I recall when I was a wee little sprout, in kindergarten or some daily event at church, having a time when everyone was required to lie down and remain still for a time. I suspect I fell asleep on occasion, but I don't remember doing so. What I do remember is how difficult it was to cease whatever I was doing and to remain motionless for ten or fifteen minutes. I guess this was a routine for those students who simply needed the break in order to maintain the social engagement of school. It was probably a good way for the teacher to take a quick breather too. Periodic breaks are a valuable endeavor for all of us, even the extroverts.
The Gospels record that occasionally Jesus withdrew from the crowds, even his disciples. He withdrew to the wilderness or to a garden. During these times he was deep in prayer and communion with God. Its not that he didn't pray and wasn't in communion with God at all times, but that he withdrew into solitude indicates that there's s difference between the two and a necessity for both.
The first occasion he did so was after his baptism. We are told that he was in the wilderness for 40 days, which scholars tell us is code for "long enough". During this retreat we are told about the temptations he faced. Other times that tell of him retreating are in the midst of ministry and mission--healings, feedings, teachings, revelations, challenges, disputes, arguments, and the general substance of life.
As a pastor of more than 30 years, I have made my share of mistakes and I've had my share of folk who are keen to point those out. Likewise, I can be my own harshest critic over minor issues. Oddly, however, if I've had one stellar failure, it has been my lack of practicing retreat, spiritual withdrawal for the purpose of unimpaired prayer and communion with God. Strangely, though this is true, it is one thing for which I've never been criticized or held accountable. Admittedly, it isn't something I've ever carried any personal guilt for either.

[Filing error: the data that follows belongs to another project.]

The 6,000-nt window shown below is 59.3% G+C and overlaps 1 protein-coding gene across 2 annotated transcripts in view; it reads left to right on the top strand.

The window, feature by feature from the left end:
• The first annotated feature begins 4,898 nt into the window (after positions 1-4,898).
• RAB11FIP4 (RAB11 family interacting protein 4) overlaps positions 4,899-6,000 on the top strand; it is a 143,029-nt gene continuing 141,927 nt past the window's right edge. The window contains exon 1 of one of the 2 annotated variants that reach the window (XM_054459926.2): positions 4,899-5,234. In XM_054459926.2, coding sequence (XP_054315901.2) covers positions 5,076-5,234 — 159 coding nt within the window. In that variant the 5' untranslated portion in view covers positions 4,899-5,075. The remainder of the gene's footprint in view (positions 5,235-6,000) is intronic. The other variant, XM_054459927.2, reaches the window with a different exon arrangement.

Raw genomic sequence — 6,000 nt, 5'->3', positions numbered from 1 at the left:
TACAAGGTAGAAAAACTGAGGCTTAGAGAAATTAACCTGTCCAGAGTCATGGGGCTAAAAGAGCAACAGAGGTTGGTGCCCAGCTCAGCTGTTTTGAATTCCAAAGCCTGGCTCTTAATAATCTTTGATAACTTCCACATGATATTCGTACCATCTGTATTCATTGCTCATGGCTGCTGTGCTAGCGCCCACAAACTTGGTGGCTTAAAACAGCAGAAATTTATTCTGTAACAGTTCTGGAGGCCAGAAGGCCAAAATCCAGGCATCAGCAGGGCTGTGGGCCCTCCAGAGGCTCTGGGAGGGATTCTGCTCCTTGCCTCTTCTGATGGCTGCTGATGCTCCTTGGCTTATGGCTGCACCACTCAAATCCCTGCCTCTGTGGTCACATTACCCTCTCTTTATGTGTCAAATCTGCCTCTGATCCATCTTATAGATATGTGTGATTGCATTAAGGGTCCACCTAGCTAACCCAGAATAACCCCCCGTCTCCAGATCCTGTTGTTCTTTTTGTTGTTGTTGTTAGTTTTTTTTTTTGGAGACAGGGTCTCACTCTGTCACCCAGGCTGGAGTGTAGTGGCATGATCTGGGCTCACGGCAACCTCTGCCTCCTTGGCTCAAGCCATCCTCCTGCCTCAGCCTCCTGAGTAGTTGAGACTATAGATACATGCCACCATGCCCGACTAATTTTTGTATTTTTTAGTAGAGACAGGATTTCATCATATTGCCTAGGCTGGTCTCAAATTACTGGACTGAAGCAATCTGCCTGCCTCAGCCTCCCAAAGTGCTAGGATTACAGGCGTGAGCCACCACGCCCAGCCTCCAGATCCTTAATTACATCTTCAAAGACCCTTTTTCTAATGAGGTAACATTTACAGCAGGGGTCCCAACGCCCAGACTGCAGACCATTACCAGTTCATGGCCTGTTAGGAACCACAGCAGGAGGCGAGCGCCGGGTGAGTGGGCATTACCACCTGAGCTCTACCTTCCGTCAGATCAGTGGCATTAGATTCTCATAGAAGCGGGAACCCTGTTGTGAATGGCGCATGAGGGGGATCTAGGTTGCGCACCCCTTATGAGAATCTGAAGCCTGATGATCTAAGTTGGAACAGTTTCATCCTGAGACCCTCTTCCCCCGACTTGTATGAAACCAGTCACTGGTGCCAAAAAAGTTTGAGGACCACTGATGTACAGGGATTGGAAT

It's not that there aren't those who declare the importance of such retreat, or even gentle (albeit universal) encouragement (as compared to specifically being told to practice retreat). It's just that I have never ever been pressed by anyone--personnel committee, elders, denominational staff, no one--to take the time to do so. Perhaps it is one of those things that people simply assume you know to do, but I think there's more to it than that.
I once had a retired clergy tell me that pastors who don't continue in their academic studies through educational events ought to be sued for malpractice. In essence, if you're not continuing to pursue truth through studies then you are not living up to your professional standards. There's merit to this, but I think that perhaps the greater malfeasance is the neglect of retreat for the purpose of prayer and communion with God.
There's no clear indication that Jesus retreated in some organized or scheduled way, like setting aside a week every year. There's something to be said for such regularity and routine. However, praying, especially earnest prayer and communion with God is not the easiest thing to schedule. It often occurs when I least expect it. It would be nice to be able to drop everything and clear one's calendar and retreat when the Spirit (literally) moves you. It's another to feel justification to do so. Oddly, we do so when we're struck with the flu or there's some sort of emergency, but when God sends a bug to infect the spirit, we usually ignore it or shrug it off.
One way or another--either scheduled or serendipitous--retreating, I have to admit, is better than not doing so for whatever reason. It is extremely arrogant to act as if one doesn't need to do so when Jesus clearly did. Besides this, I cannot understand refusing the sweet well water of God's presence that is received in such retreats. It is madness to refuse do so, but that's the peculiar dark magic of madness: we accept the incantation of foolishness despite its ill effect upon us.
If taking ten or fifteen minutes of inactivity and silent stillness for kindergarteners is healthy, I am inclined to believe--especially after neglecting to do so for so long--that practicing retreat for the sole purpose of soul-full prayer and intimate communion with God is healthy in more ways than we can imagine.
© 2016 Stephen Carl